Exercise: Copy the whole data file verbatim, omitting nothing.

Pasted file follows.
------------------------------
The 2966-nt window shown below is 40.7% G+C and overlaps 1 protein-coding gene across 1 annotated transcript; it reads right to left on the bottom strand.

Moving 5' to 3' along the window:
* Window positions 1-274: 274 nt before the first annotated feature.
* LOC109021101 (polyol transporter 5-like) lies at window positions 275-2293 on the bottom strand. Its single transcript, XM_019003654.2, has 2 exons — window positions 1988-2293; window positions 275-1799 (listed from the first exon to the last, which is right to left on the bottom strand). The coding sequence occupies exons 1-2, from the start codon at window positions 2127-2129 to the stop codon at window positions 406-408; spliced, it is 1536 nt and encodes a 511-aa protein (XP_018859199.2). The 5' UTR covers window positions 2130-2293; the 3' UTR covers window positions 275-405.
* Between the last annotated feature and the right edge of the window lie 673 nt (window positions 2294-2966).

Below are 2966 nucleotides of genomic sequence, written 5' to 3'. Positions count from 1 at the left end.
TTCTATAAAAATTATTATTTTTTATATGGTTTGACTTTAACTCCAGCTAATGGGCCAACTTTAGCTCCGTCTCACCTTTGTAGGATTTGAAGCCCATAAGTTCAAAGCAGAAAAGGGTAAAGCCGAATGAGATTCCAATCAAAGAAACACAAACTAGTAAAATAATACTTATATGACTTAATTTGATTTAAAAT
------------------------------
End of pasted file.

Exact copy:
The 2966-nt window shown below is 40.7% G+C and overlaps 1 protein-coding gene across 1 annotated transcript; it reads right to left on the bottom strand.

Moving 5' to 3' along the window:
* Window positions 1-274: 274 nt before the first annotated feature.
* LOC109021101 (polyol transporter 5-like) lies at window positions 275-2293 on the bottom strand. Its single transcript, XM_019003654.2, has 2 exons — window positions 1988-2293; window positions 275-1799 (listed from the first exon to the last, which is right to left on the bottom strand). The coding sequence occupies exons 1-2, from the start codon at window positions 2127-2129 to the stop codon at window positions 406-408; spliced, it is 1536 nt and encodes a 511-aa protein (XP_018859199.2). The 5' UTR covers window positions 2130-2293; the 3' UTR covers window positions 275-405.
* Between the last annotated feature and the right edge of the window lie 673 nt (window positions 2294-2966).

Below are 2966 nucleotides of genomic sequence, written 5' to 3'. Positions count from 1 at the left end.
TTCTATAAAAATTATTATTTTTTATATGGTTTGACTTTAACTCCAGCTAATGGGCCAACTTTAGCTCCGTCTCACCTTTGTAGGATTTGAAGCCCATAAGTTCAAAGCAGAAAAGGGTAAAGCCGAATGAGATTCCAATCAAAGAAACACAAACTAGTAAAATAATACTTATATGACTTAATTTGATTTAAAAT